Many wedding vows include the phrase, “Until death do us part.” It’s an ambitious promise that newly married couples often feel they can properly commit to for decades to come. Unfortunately, a high percentage of marriages fall apart before one of the spouses passes away. This can be especially challenging for long lasting marriages that involve planning a future for a couple instead of two exes. Now that the assets are getting split, you’ll have to adopt some new strategies for your estate plan. It is crucial that you know what you will need to check and update on your will or trust as you separate from your partner.
Assign New Roles
Some of the most difficult decisions you have to make regarding your estate plan involves figuring out which of your loved ones you can trust to carry out your wishes after your death. You need a durable power of attorney to make financial and health care decisions for you if you are incapacitated, an executor or trustee to help ensure that your assets are distributed properly, and a guardian to watch over the children after your death if need be.
These choices may have felt easier during your marriage. Many people assign their spouse at least one of these positions. You and your divorce lawyer need to review which people you initially chose so you can figure out which roles must be reassigned after the divorce.
Decide Where Your Assets Are Going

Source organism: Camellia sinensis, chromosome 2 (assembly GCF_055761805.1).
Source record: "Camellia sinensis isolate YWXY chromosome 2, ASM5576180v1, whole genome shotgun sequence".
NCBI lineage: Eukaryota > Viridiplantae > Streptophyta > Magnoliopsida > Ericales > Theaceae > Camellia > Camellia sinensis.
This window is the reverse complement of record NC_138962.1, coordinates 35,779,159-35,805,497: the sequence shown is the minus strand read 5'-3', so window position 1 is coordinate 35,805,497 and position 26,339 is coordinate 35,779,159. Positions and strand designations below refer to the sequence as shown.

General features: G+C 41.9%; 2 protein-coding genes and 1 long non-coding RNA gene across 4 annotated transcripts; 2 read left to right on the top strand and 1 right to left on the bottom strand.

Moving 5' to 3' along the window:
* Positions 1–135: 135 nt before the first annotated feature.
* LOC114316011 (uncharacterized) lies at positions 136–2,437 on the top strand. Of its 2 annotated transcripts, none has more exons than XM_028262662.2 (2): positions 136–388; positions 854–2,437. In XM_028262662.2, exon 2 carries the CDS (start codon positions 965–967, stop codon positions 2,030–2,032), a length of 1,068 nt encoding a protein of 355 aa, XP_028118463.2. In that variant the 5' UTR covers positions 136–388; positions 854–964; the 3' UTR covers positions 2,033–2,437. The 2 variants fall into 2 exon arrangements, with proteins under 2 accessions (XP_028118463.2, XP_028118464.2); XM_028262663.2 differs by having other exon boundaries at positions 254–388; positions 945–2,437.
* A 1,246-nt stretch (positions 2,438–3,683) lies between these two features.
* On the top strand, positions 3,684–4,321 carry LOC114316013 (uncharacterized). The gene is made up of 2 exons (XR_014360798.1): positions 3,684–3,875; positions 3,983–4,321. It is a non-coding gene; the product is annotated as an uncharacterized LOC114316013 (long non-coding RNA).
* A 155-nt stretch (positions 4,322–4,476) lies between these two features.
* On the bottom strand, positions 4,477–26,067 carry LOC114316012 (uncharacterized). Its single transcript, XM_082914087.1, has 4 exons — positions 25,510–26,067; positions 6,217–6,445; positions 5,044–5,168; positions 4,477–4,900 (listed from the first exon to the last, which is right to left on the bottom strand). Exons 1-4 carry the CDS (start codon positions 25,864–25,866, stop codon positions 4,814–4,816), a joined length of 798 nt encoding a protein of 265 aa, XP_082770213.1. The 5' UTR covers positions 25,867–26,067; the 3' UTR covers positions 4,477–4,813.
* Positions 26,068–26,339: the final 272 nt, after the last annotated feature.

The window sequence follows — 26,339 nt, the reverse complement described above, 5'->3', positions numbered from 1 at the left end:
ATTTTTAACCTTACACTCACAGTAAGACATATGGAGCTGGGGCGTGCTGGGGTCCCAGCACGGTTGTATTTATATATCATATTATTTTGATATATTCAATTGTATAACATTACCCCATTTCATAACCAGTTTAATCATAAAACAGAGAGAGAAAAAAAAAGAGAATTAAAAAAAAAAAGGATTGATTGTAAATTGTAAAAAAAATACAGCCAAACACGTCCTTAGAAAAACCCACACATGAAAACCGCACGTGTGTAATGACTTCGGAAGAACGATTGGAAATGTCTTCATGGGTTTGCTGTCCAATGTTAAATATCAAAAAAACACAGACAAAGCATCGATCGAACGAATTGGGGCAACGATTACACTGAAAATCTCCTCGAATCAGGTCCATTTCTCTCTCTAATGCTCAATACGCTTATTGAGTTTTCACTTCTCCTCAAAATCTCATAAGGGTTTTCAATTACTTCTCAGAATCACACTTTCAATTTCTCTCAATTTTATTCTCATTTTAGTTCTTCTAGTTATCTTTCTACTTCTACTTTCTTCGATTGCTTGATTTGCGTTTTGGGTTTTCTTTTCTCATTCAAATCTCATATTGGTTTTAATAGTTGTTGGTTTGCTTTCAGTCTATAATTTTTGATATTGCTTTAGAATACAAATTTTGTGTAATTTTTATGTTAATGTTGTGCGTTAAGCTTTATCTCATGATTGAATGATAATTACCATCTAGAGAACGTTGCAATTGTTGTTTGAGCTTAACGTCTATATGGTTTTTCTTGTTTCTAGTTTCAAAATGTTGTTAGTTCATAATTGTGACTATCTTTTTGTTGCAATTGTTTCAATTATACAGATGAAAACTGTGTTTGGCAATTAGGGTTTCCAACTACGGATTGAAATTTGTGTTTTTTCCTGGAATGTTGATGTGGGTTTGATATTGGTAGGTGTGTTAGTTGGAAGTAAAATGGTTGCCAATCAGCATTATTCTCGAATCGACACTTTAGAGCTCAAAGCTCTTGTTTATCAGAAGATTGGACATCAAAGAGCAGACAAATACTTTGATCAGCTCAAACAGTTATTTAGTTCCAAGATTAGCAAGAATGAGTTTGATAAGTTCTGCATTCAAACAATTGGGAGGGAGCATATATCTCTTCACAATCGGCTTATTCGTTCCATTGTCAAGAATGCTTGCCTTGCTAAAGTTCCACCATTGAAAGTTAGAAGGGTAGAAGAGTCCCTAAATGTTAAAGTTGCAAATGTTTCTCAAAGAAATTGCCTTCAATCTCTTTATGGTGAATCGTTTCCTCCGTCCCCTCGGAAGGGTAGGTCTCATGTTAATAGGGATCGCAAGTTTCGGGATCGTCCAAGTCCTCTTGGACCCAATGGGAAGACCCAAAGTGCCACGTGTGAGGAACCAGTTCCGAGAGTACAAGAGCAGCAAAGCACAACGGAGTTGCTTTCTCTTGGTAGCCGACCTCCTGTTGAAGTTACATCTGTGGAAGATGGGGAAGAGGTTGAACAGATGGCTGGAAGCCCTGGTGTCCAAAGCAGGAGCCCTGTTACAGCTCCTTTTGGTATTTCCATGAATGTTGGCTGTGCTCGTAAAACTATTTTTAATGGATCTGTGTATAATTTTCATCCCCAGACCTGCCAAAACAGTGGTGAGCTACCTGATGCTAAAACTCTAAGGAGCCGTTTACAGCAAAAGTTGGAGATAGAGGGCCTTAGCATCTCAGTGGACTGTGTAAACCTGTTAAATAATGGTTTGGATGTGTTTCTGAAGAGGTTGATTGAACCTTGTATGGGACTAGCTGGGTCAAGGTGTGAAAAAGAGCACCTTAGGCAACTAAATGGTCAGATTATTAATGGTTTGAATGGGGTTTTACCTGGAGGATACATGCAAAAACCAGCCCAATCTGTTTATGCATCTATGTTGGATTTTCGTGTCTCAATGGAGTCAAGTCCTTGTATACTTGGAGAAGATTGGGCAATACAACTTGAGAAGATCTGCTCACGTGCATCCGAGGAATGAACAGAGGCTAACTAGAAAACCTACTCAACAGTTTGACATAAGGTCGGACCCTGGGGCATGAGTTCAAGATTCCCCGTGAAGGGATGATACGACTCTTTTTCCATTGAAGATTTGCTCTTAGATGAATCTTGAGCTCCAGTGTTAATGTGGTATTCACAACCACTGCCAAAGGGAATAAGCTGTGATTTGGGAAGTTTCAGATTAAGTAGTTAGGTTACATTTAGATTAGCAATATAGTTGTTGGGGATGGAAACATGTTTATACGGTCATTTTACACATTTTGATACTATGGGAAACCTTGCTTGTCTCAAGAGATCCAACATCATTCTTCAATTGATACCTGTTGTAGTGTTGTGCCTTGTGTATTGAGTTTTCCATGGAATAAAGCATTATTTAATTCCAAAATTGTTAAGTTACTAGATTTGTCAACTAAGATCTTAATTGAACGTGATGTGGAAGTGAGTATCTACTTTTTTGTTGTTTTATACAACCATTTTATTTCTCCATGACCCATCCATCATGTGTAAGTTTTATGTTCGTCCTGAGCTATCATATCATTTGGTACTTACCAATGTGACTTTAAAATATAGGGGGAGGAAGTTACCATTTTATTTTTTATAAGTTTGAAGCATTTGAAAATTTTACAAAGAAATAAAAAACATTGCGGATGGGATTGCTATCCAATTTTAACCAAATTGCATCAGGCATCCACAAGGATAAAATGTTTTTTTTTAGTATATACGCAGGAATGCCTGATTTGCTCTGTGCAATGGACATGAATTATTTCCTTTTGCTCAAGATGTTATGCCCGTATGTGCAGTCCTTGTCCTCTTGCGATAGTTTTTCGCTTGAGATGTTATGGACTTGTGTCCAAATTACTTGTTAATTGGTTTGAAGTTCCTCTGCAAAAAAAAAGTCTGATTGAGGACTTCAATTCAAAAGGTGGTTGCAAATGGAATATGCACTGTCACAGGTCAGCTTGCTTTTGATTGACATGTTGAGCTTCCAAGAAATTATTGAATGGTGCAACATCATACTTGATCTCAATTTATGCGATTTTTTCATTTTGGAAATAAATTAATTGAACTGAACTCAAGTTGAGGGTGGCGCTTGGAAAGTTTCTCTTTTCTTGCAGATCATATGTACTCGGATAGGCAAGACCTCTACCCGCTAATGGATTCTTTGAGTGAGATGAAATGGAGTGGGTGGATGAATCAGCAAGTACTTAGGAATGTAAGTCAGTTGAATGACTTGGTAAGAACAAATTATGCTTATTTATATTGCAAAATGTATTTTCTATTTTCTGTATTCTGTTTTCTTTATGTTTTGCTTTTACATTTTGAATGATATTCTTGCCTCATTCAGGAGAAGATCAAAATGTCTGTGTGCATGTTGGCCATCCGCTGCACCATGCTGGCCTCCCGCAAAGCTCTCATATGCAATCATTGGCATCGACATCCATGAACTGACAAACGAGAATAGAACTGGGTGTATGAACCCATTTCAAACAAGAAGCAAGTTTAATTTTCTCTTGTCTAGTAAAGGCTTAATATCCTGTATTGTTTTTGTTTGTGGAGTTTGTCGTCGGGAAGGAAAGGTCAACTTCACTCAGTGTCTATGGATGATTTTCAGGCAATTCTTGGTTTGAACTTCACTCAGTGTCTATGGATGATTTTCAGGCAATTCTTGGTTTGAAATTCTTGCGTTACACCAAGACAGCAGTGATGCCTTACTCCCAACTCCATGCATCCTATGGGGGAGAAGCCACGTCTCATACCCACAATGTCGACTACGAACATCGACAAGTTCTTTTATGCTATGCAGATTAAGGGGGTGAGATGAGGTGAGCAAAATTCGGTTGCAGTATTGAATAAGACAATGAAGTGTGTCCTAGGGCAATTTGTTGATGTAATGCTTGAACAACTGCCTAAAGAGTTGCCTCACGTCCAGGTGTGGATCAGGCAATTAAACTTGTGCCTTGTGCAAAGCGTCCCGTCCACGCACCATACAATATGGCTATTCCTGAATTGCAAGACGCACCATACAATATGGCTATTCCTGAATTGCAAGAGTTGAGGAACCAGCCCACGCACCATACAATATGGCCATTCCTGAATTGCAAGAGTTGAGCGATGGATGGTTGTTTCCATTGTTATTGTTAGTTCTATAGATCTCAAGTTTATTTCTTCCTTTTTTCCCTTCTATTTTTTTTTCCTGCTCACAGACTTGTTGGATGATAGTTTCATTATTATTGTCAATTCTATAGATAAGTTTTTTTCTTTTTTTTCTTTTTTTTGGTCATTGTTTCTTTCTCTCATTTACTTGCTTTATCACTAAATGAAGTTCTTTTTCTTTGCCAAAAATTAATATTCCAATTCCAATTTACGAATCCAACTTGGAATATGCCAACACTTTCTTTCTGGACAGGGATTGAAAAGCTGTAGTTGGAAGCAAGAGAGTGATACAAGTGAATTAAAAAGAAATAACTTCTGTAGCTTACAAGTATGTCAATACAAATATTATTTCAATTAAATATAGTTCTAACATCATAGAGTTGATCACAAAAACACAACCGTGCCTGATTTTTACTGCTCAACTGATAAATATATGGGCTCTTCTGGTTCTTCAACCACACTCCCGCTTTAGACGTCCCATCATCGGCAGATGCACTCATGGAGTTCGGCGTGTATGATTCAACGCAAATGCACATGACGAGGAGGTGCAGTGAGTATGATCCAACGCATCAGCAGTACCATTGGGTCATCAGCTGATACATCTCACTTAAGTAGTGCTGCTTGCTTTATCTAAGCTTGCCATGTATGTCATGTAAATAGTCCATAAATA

You likely had different priorities for who would inherit your assets while you and your partner were a couple. Back then, you may have wanted to ensure that your spouse would be provided for after your death and vice-versa. After spending some time dividing up your marital properties, you probably don’t want your ex to get as much of your valuable items as you did before.
It is also important to see how much of your estate is going towards your children. Divorces bring numerous financial issues for both parties, so your kids may need some additional help in their college funds and other living expenses once they leave the house. You should keep in mind that this can continue to be updated throughout the upcoming years. If you get married again and have new kids to raise years after your divorce, you’ll need to revise your will.
Alter Plans after Divorce
Texas courts are prohibited from preventing either party from changing their will before the divorce is finalized. The best divorce lawyers in the state recommend making changes to your will before and after the divorce. Altering your will before the divorce means your spouse won’t inherit as much property in case you end up dying much earlier than expected. Once your divorce is final, you can incorporate the case’s results into your plan. You’ll have an easier time now that you know what remaining assets you have and if you owe any payments for alimony or child custody.
It can be difficult to focus on your estate plan during an already stressful divorce. You shouldn’t have to deal with all of these life changing issues alone. Contact the Law Offices of Steven C. Benke if you need experienced legal assistance from an uncontested divorce lawyer in San Antonio, TX.